A Comparison between the effects of day and night cropping on greater kudu (Tragelaphus strepsiceros) meat quality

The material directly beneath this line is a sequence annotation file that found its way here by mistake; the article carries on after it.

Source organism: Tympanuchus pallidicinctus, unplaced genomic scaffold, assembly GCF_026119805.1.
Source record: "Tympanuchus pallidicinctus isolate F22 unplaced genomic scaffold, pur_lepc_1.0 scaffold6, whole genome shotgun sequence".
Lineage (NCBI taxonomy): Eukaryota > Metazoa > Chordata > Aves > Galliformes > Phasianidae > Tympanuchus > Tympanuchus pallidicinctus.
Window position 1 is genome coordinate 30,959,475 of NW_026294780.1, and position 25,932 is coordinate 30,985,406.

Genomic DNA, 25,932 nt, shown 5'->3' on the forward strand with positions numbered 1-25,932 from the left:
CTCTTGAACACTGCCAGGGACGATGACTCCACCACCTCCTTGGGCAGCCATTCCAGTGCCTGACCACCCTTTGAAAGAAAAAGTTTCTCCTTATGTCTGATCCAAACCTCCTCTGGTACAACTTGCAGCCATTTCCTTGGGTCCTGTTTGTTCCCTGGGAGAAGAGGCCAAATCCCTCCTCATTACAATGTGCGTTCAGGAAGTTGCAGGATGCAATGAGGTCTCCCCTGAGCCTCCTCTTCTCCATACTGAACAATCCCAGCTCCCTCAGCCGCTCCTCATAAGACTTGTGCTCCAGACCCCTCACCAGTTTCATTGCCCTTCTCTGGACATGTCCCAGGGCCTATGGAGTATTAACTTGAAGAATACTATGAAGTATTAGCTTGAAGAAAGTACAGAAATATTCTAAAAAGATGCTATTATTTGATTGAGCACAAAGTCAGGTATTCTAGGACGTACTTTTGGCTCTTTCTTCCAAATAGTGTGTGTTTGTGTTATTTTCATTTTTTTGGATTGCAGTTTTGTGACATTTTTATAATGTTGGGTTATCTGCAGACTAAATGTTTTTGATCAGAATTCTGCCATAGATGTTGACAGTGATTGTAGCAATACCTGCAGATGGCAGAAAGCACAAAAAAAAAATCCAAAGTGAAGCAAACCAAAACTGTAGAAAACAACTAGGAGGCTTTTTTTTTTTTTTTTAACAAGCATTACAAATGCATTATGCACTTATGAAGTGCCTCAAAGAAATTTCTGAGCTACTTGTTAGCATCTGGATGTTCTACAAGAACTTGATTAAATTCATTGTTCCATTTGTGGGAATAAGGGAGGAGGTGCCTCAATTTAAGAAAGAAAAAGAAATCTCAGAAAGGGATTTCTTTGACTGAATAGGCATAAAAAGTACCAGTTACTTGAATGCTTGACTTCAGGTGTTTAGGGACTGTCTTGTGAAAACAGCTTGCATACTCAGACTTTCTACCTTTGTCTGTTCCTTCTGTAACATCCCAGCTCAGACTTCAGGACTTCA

The greater kudu (Tragelaphus strepsiceros) has become a popular ungulate species for game meat production and the purpose of this study was to determine the effects of day and night cropping on its meat quality. Eight animals were cropped during the day and eight at night. Day-cropped animals had higher mean behavioural scores (perceived amount of ante-mortem stress experienced) and Cortisol levels (behavioural score = 3.0 ± 0.641; Cortisol = 68 ± 1.28 nmol/l) than night-cropped animals (behavioural score = 1.8 ± 0.955; Cortisol = 14 ± 2.15 nmol/l). The muscle ultimate pH (pHu) values differed significantly between the two treatments (day-cropped animals = 5.40 ± 0.030; night-cropped = 5.48 ± 0.041). Significant differences were also found in drip loss (day-cropped = 2.76 ± 0.261%; night-cropped = 1.36 ± 0.361 %) and in shear force between treatments (day-cropped = 3.45 ± 0.171; night-cropped = 4.06 ± 0.237 kg/1.27 cm diameter). No differences were found between the treatments for any of the colour ordlnates, except L* values (day-cropped: 33.45 ± 0.435; night-cropped = 32.13 ± 0.601). The results of this study are Inconclusive in that although day-cropped animals experienced more ante-mortem stress and, as a result produced meat with higher drip loss, they had a lower shear force and a paler colour, which are positive meat quality attributes associated with less stress.